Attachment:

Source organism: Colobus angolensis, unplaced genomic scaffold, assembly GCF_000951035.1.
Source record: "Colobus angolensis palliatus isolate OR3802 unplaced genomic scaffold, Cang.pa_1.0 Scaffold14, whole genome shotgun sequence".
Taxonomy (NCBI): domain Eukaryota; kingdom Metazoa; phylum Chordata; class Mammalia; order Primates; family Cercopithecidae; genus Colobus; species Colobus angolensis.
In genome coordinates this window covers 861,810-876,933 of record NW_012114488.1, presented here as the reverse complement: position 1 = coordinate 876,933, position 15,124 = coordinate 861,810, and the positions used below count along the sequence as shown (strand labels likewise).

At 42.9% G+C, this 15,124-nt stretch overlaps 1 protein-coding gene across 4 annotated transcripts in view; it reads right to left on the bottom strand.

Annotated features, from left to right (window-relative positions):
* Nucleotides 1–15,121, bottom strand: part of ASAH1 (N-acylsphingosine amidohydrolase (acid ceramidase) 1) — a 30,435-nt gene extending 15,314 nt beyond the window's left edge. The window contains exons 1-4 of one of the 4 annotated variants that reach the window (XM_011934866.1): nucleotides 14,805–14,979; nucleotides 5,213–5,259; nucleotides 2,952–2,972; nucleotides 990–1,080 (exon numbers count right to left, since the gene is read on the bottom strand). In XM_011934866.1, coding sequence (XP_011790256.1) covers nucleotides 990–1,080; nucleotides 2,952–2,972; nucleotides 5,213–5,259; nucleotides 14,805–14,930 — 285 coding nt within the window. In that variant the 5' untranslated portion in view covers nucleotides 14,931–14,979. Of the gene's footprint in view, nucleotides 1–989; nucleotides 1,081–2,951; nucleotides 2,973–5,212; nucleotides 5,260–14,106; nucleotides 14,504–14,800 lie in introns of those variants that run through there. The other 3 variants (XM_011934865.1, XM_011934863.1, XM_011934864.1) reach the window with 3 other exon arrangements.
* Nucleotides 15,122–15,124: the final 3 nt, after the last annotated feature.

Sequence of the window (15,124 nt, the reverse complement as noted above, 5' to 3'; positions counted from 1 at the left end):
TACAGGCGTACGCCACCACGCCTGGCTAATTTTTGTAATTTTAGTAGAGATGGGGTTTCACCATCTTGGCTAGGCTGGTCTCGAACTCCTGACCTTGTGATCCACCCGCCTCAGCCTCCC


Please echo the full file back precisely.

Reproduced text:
Source organism: Colobus angolensis, unplaced genomic scaffold, assembly GCF_000951035.1.
Source record: "Colobus angolensis palliatus isolate OR3802 unplaced genomic scaffold, Cang.pa_1.0 Scaffold14, whole genome shotgun sequence".
Taxonomy (NCBI): domain Eukaryota; kingdom Metazoa; phylum Chordata; class Mammalia; order Primates; family Cercopithecidae; genus Colobus; species Colobus angolensis.
In genome coordinates this window covers 861,810-876,933 of record NW_012114488.1, presented here as the reverse complement: position 1 = coordinate 876,933, position 15,124 = coordinate 861,810, and the positions used below count along the sequence as shown (strand labels likewise).

At 42.9% G+C, this 15,124-nt stretch overlaps 1 protein-coding gene across 4 annotated transcripts in view; it reads right to left on the bottom strand.

Annotated features, from left to right (window-relative positions):
* Nucleotides 1–15,121, bottom strand: part of ASAH1 (N-acylsphingosine amidohydrolase (acid ceramidase) 1) — a 30,435-nt gene extending 15,314 nt beyond the window's left edge. The window contains exons 1-4 of one of the 4 annotated variants that reach the window (XM_011934866.1): nucleotides 14,805–14,979; nucleotides 5,213–5,259; nucleotides 2,952–2,972; nucleotides 990–1,080 (exon numbers count right to left, since the gene is read on the bottom strand). In XM_011934866.1, coding sequence (XP_011790256.1) covers nucleotides 990–1,080; nucleotides 2,952–2,972; nucleotides 5,213–5,259; nucleotides 14,805–14,930 — 285 coding nt within the window. In that variant the 5' untranslated portion in view covers nucleotides 14,931–14,979. Of the gene's footprint in view, nucleotides 1–989; nucleotides 1,081–2,951; nucleotides 2,973–5,212; nucleotides 5,260–14,106; nucleotides 14,504–14,800 lie in introns of those variants that run through there. The other 3 variants (XM_011934865.1, XM_011934863.1, XM_011934864.1) reach the window with 3 other exon arrangements.
* Nucleotides 15,122–15,124: the final 3 nt, after the last annotated feature.

Sequence of the window (15,124 nt, the reverse complement as noted above, 5' to 3'; positions counted from 1 at the left end):
TACAGGCGTACGCCACCACGCCTGGCTAATTTTTGTAATTTTAGTAGAGATGGGGTTTCACCATCTTGGCTAGGCTGGTCTCGAACTCCTGACCTTGTGATCCACCCGCCTCAGCCTCCC